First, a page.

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indignation

[in-dig-ney-shuh n] /ˌɪn dɪgˈneɪ ʃən/
noun
1.
strong displeasure at something considered unjust, offensive, insulting, or base; righteous anger.
Origin
1325-1375
1325-75; Middle English indignacio(u)n < Latin indignātiōn- (stem of indignātiō), equivalent to indignāt(us) past participle of indignārī to be indignant, take offense + -iōn- -ion; see indignant
Related forms
self-indignation, noun
Synonyms
resentment, exasperation, wrath, ire, choler. See anger.
Antonyms
calm.
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Based on the Random House Dictionary, © Random House, Inc. 2014.
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British Dictionary definitions for self-indignation

indignation

/ˌɪndɪɡˈneɪʃən/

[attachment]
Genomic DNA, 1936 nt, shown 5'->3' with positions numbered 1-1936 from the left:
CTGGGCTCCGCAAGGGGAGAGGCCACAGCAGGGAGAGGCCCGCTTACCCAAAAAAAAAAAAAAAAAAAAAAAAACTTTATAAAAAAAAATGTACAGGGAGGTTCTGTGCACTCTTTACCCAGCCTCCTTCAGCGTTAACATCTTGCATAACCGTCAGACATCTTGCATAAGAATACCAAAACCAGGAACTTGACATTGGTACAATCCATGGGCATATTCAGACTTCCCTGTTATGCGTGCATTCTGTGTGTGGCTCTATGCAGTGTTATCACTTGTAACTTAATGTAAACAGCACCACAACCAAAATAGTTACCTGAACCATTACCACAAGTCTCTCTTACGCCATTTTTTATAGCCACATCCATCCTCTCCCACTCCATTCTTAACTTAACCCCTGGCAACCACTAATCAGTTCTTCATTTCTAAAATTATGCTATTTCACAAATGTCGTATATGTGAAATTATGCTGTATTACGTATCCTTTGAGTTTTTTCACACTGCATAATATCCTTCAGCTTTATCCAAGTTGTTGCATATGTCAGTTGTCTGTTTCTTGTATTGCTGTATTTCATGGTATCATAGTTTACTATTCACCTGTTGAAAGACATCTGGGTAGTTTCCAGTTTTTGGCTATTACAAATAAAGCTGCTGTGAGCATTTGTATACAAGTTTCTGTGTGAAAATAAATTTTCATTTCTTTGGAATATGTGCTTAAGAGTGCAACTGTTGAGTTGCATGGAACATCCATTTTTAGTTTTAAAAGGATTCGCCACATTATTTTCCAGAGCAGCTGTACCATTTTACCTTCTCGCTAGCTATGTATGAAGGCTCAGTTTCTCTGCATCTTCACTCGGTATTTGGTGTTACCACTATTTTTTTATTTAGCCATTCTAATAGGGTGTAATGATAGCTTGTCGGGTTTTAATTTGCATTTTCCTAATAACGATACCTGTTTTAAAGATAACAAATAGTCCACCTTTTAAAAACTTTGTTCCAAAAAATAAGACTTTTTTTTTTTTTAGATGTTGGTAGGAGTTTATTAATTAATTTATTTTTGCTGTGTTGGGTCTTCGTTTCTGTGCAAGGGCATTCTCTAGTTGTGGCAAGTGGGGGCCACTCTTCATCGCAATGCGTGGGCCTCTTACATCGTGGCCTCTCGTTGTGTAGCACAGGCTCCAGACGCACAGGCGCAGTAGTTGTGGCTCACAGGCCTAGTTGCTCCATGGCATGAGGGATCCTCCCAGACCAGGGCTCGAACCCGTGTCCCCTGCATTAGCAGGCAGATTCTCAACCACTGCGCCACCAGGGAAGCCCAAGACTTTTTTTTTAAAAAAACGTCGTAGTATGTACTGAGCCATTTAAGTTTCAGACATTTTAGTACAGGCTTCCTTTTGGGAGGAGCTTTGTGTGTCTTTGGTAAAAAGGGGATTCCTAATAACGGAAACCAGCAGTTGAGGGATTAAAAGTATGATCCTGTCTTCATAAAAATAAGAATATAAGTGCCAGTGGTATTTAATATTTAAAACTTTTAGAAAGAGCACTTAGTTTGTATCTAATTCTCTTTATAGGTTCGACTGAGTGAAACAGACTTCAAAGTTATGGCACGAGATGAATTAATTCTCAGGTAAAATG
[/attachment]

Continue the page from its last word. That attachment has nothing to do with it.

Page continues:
noun
1.
anger or scorn aroused by something felt to be unfair, unworthy, or wrong
Collins English Dictionary - Complete & Unabridged 2012 Digital Edition
© William Collins Sons & Co. Ltd. 1979, 1986 © HarperCollins
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Word Origin and History for self-indignation

indignation

n.

c.1200, from Old French indignacion or directly from Latin indignationem (nominative indignatio) "indignation, displeasure," noun of action from past participle stem of indignari "regard as unworthy, be angry or displeased at," from indignus "unworthy," from in- "not, opposite of" (see in- (1)) + dignus "worthy" (see dignity).

Online Etymology Dictionary, © 2010 Douglas Harper
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